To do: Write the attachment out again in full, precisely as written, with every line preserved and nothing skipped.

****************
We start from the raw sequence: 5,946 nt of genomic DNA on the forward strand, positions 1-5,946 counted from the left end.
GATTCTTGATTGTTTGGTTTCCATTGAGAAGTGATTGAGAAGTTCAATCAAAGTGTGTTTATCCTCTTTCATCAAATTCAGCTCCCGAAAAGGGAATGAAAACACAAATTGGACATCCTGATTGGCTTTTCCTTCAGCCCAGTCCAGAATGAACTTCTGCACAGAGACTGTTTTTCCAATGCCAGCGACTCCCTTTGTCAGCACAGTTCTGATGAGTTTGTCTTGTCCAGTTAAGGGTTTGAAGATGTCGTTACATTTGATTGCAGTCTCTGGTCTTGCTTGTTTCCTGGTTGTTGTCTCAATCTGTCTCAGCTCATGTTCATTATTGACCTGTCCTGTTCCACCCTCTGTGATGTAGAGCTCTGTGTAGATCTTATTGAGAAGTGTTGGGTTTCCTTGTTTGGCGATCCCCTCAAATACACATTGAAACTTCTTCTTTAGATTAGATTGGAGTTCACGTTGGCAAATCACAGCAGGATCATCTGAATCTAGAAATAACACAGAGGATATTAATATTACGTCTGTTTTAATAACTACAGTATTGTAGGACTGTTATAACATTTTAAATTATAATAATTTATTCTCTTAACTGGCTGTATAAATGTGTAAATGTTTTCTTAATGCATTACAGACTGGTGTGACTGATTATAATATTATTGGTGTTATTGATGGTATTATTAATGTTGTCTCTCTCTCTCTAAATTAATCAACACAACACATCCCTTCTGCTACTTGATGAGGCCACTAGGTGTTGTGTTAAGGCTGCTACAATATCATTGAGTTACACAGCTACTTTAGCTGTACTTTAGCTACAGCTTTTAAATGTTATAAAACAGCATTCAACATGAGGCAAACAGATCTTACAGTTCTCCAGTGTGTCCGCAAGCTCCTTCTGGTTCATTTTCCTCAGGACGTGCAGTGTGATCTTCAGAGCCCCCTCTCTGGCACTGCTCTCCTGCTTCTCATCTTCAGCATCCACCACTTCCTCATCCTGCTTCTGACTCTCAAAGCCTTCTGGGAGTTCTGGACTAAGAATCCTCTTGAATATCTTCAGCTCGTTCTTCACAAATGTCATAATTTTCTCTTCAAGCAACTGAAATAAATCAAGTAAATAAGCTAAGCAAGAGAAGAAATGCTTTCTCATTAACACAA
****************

We start from the raw sequence: 5,946 nt of genomic DNA on the forward strand, positions 1-5,946 counted from the left end.
GATTCTTGATTGTTTGGTTTCCATTGAGAAGTGATTGAGAAGTTCAATCAAAGTGTGTTTATCCTCTTTCATCAAATTCAGCTCCCGAAAAGGGAATGAAAACACAAATTGGACATCCTGATTGGCTTTTCCTTCAGCCCAGTCCAGAATGAACTTCTGCACAGAGACTGTTTTTCCAATGCCAGCGACTCCCTTTGTCAGCACAGTTCTGATGAGTTTGTCTTGTCCAGTTAAGGGTTTGAAGATGTCGTTACATTTGATTGCAGTCTCTGGTCTTGCTTGTTTCCTGGTTGTTGTCTCAATCTGTCTCAGCTCATGTTCATTATTGACCTGTCCTGTTCCACCCTCTGTGATGTAGAGCTCTGTGTAGATCTTATTGAGAAGTGTTGGGTTTCCTTGTTTGGCGATCCCCTCAAATACACATTGAAACTTCTTCTTTAGATTAGATTGGAGTTCACGTTGGCAAATCACAGCAGGATCATCTGAATCTAGAAATAACACAGAGGATATTAATATTACGTCTGTTTTAATAACTACAGTATTGTAGGACTGTTATAACATTTTAAATTATAATAATTTATTCTCTTAACTGGCTGTATAAATGTGTAAATGTTTTCTTAATGCATTACAGACTGGTGTGACTGATTATAATATTATTGGTGTTATTGATGGTATTATTAATGTTGTCTCTCTCTCTCTAAATTAATCAACACAACACATCCCTTCTGCTACTTGATGAGGCCACTAGGTGTTGTGTTAAGGCTGCTACAATATCATTGAGTTACACAGCTACTTTAGCTGTACTTTAGCTACAGCTTTTAAATGTTATAAAACAGCATTCAACATGAGGCAAACAGATCTTACAGTTCTCCAGTGTGTCCGCAAGCTCCTTCTGGTTCATTTTCCTCAGGACGTGCAGTGTGATCTTCAGAGCCCCCTCTCTGGCACTGCTCTCCTGCTTCTCATCTTCAGCATCCACCACTTCCTCATCCTGCTTCTGACTCTCAAAGCCTTCTGGGAGTTCTGGACTAAGAATCCTCTTGAATATCTTCAGCTCGTTCTTCACAAATGTCATAATTTTCTCTTCAAGCAACTGAAATAAATCAAGTAAATAAGCTAAGCAAGAGAAGAAATGCTTTCTCATTAACACAA